The constraints of making gifts under a Power of Attorney
A frequent question asked by clients who have been appointed as attorneys is whether they can they make gifts on behalf of the person for whom they act for (the donor)?
The answer is yes, but there are strict rules which have to be adhered to. It cannot be emphasised enough that attorneys have very limited powers in this regard and may need to seek the authority of the Court of Protection (C of P). Failure to comply with these rules without getting the prior approval from the C of P may lead to anything from being suspended as an attorney to criminal prosecution.
The Office of the Public Guardian for England and Wales (OPG) has recently provided updated guidance in Practice Note PN7 on how attorneys should approach making gifts on behalf of the donor. The practice note applies to all attorneys appointed under a registered lasting power of attorney (LPA) for property and affairs, or under an enduring power of attorney (EPA). The key points covered in the updated guidance are as follows;
Donor’s mental capacity to make a gift
Before making any decision on gifting, the attorney must establish whether the donor has the mental capacity to make the decision themselves. If they do, then the donor should make the gift because an attorney is restricted by the legal limits on the donor’s gift-making authority. This is still the case even if the donor has the capacity and has instructed the attorney to make a gift on their behalf.
In order for the donor to have capacity to make a decision the donor has to be able to:
- understand the information relevant to the decision
- retain that information
- weigh up or use that information
- communicate their decision
If in any doubt a medical opinion about the donor’s capacity should be obtained.
Where it is considered that the donor has capacity to make a gift, the attorney should keep a record of the steps taken to establish the donor’s mental capacity. The Public Guardian can ask the attorney at any stage to explain their decision, or others could challenge them later.
Involving the donor in the decision
It is important, even where the donor lacks capacity to decide about a gift, that the attorney still consult with them and encourage them to participate in decision making. Records should be kept of any discussions with the donor.
What is a reasonable gift?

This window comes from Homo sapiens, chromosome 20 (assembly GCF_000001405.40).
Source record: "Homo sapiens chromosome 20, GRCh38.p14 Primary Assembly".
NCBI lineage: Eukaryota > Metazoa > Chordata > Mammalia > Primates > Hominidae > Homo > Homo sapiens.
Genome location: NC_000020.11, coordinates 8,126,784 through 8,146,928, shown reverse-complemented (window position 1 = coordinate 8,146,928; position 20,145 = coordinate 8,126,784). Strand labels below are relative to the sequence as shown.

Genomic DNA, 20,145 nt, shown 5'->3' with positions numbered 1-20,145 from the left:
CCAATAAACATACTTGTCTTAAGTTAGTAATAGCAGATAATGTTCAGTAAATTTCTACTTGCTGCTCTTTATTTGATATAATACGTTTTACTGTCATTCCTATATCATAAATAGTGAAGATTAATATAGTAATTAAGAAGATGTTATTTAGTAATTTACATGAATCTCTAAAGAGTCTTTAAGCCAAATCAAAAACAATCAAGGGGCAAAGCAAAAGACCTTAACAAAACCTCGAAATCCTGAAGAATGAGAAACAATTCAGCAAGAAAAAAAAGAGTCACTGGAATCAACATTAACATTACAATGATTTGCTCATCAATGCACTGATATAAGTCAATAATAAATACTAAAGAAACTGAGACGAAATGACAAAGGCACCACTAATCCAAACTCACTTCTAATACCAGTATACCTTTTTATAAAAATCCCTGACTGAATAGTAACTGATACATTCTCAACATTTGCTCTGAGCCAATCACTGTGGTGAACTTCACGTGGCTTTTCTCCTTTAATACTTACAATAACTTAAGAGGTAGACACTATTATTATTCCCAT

To work out whether or not a gift is reasonable the attorney must consider:
- the impact of the gift on the donor’s financial situation. The attorney must consider not only the donor’s current and future income, assets, capital and savings but also their present and future needs. They must also consider whether the donor’s income covers their usual spending and will continue to do so in the future and whether the gift would affect that.
- whether making the gift would be in the donor’s best interests.
If the attorney does accept a gift from the donor’s estate, the Court of Protection can look carefully at whether the donor had capacity and may decide the attorney went beyond their authority.
Providing for others’ needs
Legislation allows EPA attorneys to benefit themselves or others if the donor might have provided for those needs.
Legislation does not directly say that an LPA attorney can benefit themselves or other people by providing for their needs. However, the C of P has confirmed in some cases that an LPA attorney may provide for the needs of family members if the donor is legally obliged to maintain them – for example, in the case of the donor’s husband or wife, civil partner or a dependent child. This may include the attorney themselves, if they are a dependant.
The attorney should apply to the C of P if there is any doubt about whether they can rely on this provision to make payments to someone who is financially dependent on the donor.
What happens if an attorney makes an unauthorised gift?
OPG can investigate any gifts or financial transactions attorneys make on behalf of the donor.
The attorney should make sure that they keep the donor’s money and property separate from their own or anyone else’s. There is an exception and this is where they have had long-held joint accounts. It is extremely important that the attorney keeps a record of all transactions they make on the donor’s behalf. This includes a record of gifts and the reason for making them.
The OPG has the power to investigate complaints and concerns about the way an attorney is carrying out their duties and take appropriate action.
As can be seen, attorneys have little power to make gifts on behalf of the donor without having to seek the approval of the C of P. The main test is whether it is in the donor’s best interests and the attorney must abide by the terms of the specific EPA or LPA they are acting under.
The responsibility of being an attorney should not be taken lightly and failure to act within the rules and maintain full records could prove costly.
This article has been compiled by James Hay in association with Wren Sterling, the Financial Conduct Authority does not regulate legal services. This article is based on the legislation covering England & Wales. Different rules apply to Scotland & Northern Ireland.
Please note that every care has been taken to ensure that the information provided in this article is correct and in accordance with our understanding of current law and HM Revenue & Customs practice. You should note however, that James Hay Partnership cannot take upon itself the role of an individual taxation adviser and independent confirmation should be obtained before acting or refraining from acting upon the information given. The law and HM Revenue & Customs practice are subject to change. The tax treatment depends on the individual circumstances of each client.